Lan lifted his right arm to signal a stop. All 12 nomads got off their horses and tied them to different trees in the area.

– It’s time to break for food, Lan grunted.

They made up fire, boiled some water for tea, and had some dried meat and bread. After they had eaten, they stretched out in the grass for a little while. Then Lan’s deep voice cut through the silence like a big, sharp knife.

– Okay, ladies! Time to mount up and move on!

The so called “ladies” were all men, and experienced hunters with good stamina and fighting abilities. They grunted to Lan’s call with disgusted looks in their faces. But Lan was a man of great bravery, honoured several times by his tribe for some of the great deeds he had done, so they said nothing. A man of esteem earned great respect, and he could behave any way he wanted to. Lan took advantage of this, mostly for his own amusement. But his face was always stern looking, and he rarely smiled to anybody.

Everybody mounted their horse, and they continued on their way towards Cape West. It was a two days ride from Methus Hill, but it used to be five. The new road that the southerners now called Forrest Road had made travelling North much easier and quicker. It also made it possible to transport oil producing equipment more easily to the Hill.

Lan got in front, a small smile spreading across his face. The others could not see his smile, only his back.

– Let’s increase our speed, ladies! he snorted.

– We wanna make it to White Oak before nightfall!

The following riders sighed heavily as they started to ride as fast as they could. White Oak was a very old oak tree, about 500 years old. A small village had been built around the old tree, and it was a friendly village that showed great hospitality towards travelers. Lan’s traveling party knew that if they reached White Oak before dark, they would get a warm meal and maybe a few songs before they turned in. The thought of hot food made them push their horses just a little more…

Carter smiled to himself. After four hours tracking east upstream the Ayila river he finally found the bear’s tracks again heading north in the direction of the eastern Eagle Mountain. The tracks were taking Carter further and further away from the sea in the west, but having set his mind on bear meat and a good bear hide for the winter, Carter did not want to stop. The footprints from the bear were definitely fresher here. Maybe the bear had wandered up and down the river looking for the best place to get out of the river. Carter was happy that he found the tracks again. He would not have liked to go a whole day’s walk down west again if he had been wrong in assuming that the bear had gone east. He made a stop in a clearing by the riverside. After making some coffee and having some fruit and bread, he refilled his canteens, threw his rifle over his right shoulder, and started the slow climb up the nearest hill as he steadfastly followed that bear’s footprints.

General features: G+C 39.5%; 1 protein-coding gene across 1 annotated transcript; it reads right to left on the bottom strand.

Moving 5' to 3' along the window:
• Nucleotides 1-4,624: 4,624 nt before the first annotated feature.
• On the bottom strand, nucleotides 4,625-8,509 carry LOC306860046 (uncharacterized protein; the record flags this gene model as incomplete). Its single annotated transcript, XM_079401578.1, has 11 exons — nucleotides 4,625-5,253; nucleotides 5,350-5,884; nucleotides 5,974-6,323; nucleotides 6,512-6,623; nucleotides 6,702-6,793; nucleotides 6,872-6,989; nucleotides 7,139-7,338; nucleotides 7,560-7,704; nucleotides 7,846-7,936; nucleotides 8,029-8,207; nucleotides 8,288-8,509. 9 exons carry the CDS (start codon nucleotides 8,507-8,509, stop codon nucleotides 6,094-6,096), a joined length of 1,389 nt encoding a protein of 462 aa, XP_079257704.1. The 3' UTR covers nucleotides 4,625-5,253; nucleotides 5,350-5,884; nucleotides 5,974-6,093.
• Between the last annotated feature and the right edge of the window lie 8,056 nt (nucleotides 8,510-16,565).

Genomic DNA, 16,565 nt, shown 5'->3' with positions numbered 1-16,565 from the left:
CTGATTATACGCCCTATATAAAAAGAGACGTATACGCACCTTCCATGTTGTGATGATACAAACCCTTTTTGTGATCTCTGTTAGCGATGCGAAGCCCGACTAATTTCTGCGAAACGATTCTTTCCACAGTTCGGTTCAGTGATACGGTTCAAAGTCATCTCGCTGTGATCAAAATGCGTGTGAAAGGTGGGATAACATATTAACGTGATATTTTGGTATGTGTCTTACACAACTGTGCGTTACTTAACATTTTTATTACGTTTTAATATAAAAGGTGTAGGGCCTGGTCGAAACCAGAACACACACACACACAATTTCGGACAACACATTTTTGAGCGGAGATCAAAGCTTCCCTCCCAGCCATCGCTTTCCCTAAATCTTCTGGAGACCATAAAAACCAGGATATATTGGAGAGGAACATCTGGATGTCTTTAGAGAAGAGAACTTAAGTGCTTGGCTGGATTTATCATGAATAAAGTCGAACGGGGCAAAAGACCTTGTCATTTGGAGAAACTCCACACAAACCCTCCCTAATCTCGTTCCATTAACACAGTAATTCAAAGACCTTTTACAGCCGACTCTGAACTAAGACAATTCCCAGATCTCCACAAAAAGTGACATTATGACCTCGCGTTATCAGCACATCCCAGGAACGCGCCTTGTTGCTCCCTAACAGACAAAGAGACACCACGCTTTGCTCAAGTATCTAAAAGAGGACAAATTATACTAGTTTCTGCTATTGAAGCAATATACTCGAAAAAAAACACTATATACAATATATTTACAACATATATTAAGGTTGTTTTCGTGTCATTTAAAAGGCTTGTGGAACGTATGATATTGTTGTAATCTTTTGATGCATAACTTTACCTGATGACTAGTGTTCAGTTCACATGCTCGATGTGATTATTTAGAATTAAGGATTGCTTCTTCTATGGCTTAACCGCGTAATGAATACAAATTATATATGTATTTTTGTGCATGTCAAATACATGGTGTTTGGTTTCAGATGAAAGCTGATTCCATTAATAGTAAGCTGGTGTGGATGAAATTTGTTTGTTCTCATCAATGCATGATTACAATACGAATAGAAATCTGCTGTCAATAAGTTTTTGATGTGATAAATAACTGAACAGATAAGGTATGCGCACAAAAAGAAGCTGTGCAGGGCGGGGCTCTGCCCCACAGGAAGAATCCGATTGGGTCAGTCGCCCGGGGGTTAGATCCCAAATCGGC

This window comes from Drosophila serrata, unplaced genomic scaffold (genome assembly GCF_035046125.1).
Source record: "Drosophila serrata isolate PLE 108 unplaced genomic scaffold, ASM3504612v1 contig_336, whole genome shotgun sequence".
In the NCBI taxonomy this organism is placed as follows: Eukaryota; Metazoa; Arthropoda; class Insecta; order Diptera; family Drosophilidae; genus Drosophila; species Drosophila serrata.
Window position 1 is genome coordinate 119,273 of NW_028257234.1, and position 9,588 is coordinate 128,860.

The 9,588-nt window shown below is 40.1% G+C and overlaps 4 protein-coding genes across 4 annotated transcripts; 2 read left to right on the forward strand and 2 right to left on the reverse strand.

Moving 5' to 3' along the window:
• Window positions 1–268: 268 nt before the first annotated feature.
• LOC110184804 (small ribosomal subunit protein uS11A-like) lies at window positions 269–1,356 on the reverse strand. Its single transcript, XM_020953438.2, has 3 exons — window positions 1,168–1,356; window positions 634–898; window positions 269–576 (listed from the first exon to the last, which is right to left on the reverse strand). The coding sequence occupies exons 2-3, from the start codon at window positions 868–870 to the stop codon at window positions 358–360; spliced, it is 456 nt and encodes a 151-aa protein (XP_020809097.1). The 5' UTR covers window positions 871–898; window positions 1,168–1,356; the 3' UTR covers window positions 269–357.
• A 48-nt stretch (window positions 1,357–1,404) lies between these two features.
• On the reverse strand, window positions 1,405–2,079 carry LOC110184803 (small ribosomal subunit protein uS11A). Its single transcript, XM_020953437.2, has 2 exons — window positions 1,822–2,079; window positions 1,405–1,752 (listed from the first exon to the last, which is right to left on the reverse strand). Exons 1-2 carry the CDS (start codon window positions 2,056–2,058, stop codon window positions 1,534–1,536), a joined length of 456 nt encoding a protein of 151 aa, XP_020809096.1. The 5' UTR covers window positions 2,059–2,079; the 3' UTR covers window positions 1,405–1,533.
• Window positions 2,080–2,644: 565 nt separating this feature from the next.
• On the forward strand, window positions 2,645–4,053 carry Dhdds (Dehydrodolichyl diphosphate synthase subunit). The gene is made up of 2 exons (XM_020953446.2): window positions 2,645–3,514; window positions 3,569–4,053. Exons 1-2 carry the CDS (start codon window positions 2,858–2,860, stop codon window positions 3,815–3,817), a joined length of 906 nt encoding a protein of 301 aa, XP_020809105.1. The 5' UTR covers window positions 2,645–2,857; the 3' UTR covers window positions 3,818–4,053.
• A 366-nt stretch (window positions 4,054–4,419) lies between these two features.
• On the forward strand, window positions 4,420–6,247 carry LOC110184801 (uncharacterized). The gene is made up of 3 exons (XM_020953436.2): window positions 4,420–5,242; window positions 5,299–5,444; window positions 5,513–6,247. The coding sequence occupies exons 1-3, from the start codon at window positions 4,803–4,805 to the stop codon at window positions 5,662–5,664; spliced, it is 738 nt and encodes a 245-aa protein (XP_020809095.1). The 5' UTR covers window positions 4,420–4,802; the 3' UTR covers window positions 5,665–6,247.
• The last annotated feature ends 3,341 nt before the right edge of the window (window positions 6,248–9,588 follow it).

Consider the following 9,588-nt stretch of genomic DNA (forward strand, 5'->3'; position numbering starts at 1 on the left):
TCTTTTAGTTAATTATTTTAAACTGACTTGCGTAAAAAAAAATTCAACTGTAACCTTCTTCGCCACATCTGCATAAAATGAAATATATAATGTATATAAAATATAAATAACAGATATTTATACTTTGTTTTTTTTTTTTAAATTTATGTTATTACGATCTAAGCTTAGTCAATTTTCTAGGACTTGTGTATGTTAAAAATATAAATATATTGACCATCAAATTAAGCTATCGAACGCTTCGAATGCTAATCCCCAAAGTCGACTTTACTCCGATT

The sun was now starting to set, and Carter realized with great disappointment that he would not be able to shoot the bear this day either. Eagle Mountain was getting closer, and Carter remembered that he had a friend living near the top on that mountain. Maybe he would pay a visit to his nomad friend who liver under Tiger’s Tooth, a mighty cliff high up in the mountain. He stopped to have a drink of water as he scouted the area. The shadows were getting longer. When darkness fell, he would have no choice but to settle for the night, no matter how close he had gotten to the bear.

Wiping the sweat from his brow, he took another mouthful of water before continuing his tracking. This bear had better be worth all this, he thought to himself as he pushed some green bushes aside…

Irene stood up and stretched her young body. It had been a long day.

– Thank you for a lovely meal, Clara! she sighed.

– I don’t know how you do it…

Clara smiled.

– When you get as old as me, my lady, I’m sure that you can cook many excellent dishes, she said.

Irene shot her eyebrows up.

– You’re not that old, Clara, she protested.

– Well, Clara started.

– I’m almost 50…

Irene laughed.

– That’s not to bad, she exhorted.

– You’re only twice as old as me…

They both had a good laugh before Irene continued.

– Seriously, Clara. You are like family to me. I don’t know what I would have done without you…

Clara wiped the dishes she had just washed in the sink.

– Then you would have had to do all the work yourself, my lady, she laughed.

Irene smiled back.

– Clara? she started.

– I feel so alone when John is away. I’m so glad you’re staying here with me!

Clara’s smile disappeared.

– I live to serve… she said with a short, but polite, bow.

Irene suddenly got serious too.

– Clara? I wish you would stop calling me “My lady”, but call me “Irene” instead.

– That would not be proper for someone in my position, my lady! Clara protested.

Irene suddenly looked sad.

– You are my best friend, Clara! she almost snorted.

Clara gave Irene a smile.

– My lady needs to get out more, she exclaimed.

– Meet more of the military wives at the fort. You might find you have a lot in common. I am just a poor woman trying to make ends meet. You want someone with a better standing to be your best friend…

Irene Rawlings put her hands on her hips.